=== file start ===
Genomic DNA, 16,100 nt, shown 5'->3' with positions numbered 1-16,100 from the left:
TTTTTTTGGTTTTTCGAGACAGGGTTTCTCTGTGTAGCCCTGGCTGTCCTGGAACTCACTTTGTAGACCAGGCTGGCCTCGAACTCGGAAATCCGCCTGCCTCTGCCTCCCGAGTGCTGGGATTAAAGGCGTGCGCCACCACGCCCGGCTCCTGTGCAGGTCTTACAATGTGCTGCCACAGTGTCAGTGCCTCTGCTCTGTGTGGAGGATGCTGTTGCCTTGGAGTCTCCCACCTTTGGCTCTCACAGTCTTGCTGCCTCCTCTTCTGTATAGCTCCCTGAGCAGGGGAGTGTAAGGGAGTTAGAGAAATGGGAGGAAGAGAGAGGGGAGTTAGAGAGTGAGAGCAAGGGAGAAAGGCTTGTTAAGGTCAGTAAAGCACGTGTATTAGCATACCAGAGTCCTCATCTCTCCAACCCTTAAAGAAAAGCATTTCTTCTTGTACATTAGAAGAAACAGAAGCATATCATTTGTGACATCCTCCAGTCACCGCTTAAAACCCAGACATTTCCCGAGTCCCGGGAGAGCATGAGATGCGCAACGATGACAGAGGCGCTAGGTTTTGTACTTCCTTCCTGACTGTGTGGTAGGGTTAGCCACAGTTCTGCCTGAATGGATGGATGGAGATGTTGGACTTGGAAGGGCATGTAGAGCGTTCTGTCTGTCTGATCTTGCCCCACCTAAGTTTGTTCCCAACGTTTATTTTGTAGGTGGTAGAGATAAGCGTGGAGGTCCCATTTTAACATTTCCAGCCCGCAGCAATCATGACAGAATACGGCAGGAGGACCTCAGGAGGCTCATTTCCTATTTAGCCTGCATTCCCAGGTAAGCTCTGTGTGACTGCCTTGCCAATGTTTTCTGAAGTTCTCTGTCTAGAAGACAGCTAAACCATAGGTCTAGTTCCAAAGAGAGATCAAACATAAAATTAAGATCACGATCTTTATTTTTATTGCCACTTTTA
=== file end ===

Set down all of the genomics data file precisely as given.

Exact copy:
Genomic DNA, 16,100 nt, shown 5'->3' with positions numbered 1-16,100 from the left:
TTTTTTTGGTTTTTCGAGACAGGGTTTCTCTGTGTAGCCCTGGCTGTCCTGGAACTCACTTTGTAGACCAGGCTGGCCTCGAACTCGGAAATCCGCCTGCCTCTGCCTCCCGAGTGCTGGGATTAAAGGCGTGCGCCACCACGCCCGGCTCCTGTGCAGGTCTTACAATGTGCTGCCACAGTGTCAGTGCCTCTGCTCTGTGTGGAGGATGCTGTTGCCTTGGAGTCTCCCACCTTTGGCTCTCACAGTCTTGCTGCCTCCTCTTCTGTATAGCTCCCTGAGCAGGGGAGTGTAAGGGAGTTAGAGAAATGGGAGGAAGAGAGAGGGGAGTTAGAGAGTGAGAGCAAGGGAGAAAGGCTTGTTAAGGTCAGTAAAGCACGTGTATTAGCATACCAGAGTCCTCATCTCTCCAACCCTTAAAGAAAAGCATTTCTTCTTGTACATTAGAAGAAACAGAAGCATATCATTTGTGACATCCTCCAGTCACCGCTTAAAACCCAGACATTTCCCGAGTCCCGGGAGAGCATGAGATGCGCAACGATGACAGAGGCGCTAGGTTTTGTACTTCCTTCCTGACTGTGTGGTAGGGTTAGCCACAGTTCTGCCTGAATGGATGGATGGAGATGTTGGACTTGGAAGGGCATGTAGAGCGTTCTGTCTGTCTGATCTTGCCCCACCTAAGTTTGTTCCCAACGTTTATTTTGTAGGTGGTAGAGATAAGCGTGGAGGTCCCATTTTAACATTTCCAGCCCGCAGCAATCATGACAGAATACGGCAGGAGGACCTCAGGAGGCTCATTTCCTATTTAGCCTGCATTCCCAGGTAAGCTCTGTGTGACTGCCTTGCCAATGTTTTCTGAAGTTCTCTGTCTAGAAGACAGCTAAACCATAGGTCTAGTTCCAAAGAGAGATCAAACATAAAATTAAGATCACGATCTTTATTTTTATTGCCACTTTTA